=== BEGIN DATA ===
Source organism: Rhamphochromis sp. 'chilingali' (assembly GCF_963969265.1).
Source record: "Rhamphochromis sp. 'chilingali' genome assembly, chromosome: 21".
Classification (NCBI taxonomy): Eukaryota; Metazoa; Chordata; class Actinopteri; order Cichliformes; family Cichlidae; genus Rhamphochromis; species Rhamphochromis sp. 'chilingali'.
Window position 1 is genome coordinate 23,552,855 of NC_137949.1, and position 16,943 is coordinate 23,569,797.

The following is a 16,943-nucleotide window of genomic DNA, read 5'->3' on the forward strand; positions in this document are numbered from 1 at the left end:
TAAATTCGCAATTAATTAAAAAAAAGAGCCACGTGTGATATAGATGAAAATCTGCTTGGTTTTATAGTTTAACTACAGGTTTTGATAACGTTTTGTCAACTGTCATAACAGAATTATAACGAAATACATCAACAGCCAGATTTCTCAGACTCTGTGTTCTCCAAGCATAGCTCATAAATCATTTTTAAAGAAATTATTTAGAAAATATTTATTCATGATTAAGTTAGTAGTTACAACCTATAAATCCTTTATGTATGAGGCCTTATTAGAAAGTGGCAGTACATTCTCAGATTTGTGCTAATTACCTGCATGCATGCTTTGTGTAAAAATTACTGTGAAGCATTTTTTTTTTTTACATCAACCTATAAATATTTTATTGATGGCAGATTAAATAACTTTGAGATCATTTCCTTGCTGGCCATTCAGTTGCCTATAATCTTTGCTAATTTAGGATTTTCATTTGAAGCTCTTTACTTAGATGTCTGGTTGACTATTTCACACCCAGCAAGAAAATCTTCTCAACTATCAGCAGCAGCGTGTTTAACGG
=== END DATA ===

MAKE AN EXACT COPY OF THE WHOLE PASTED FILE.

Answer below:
Source organism: Rhamphochromis sp. 'chilingali' (assembly GCF_963969265.1).
Source record: "Rhamphochromis sp. 'chilingali' genome assembly, chromosome: 21".
Classification (NCBI taxonomy): Eukaryota; Metazoa; Chordata; class Actinopteri; order Cichliformes; family Cichlidae; genus Rhamphochromis; species Rhamphochromis sp. 'chilingali'.
Window position 1 is genome coordinate 23,552,855 of NC_137949.1, and position 16,943 is coordinate 23,569,797.

The following is a 16,943-nucleotide window of genomic DNA, read 5'->3' on the forward strand; positions in this document are numbered from 1 at the left end:
TAAATTCGCAATTAATTAAAAAAAAGAGCCACGTGTGATATAGATGAAAATCTGCTTGGTTTTATAGTTTAACTACAGGTTTTGATAACGTTTTGTCAACTGTCATAACAGAATTATAACGAAATACATCAACAGCCAGATTTCTCAGACTCTGTGTTCTCCAAGCATAGCTCATAAATCATTTTTAAAGAAATTATTTAGAAAATATTTATTCATGATTAAGTTAGTAGTTACAACCTATAAATCCTTTATGTATGAGGCCTTATTAGAAAGTGGCAGTACATTCTCAGATTTGTGCTAATTACCTGCATGCATGCTTTGTGTAAAAATTACTGTGAAGCATTTTTTTTTTTTACATCAACCTATAAATATTTTATTGATGGCAGATTAAATAACTTTGAGATCATTTCCTTGCTGGCCATTCAGTTGCCTATAATCTTTGCTAATTTAGGATTTTCATTTGAAGCTCTTTACTTAGATGTCTGGTTGACTATTTCACACCCAGCAAGAAAATCTTCTCAACTATCAGCAGCAGCGTGTTTAACGG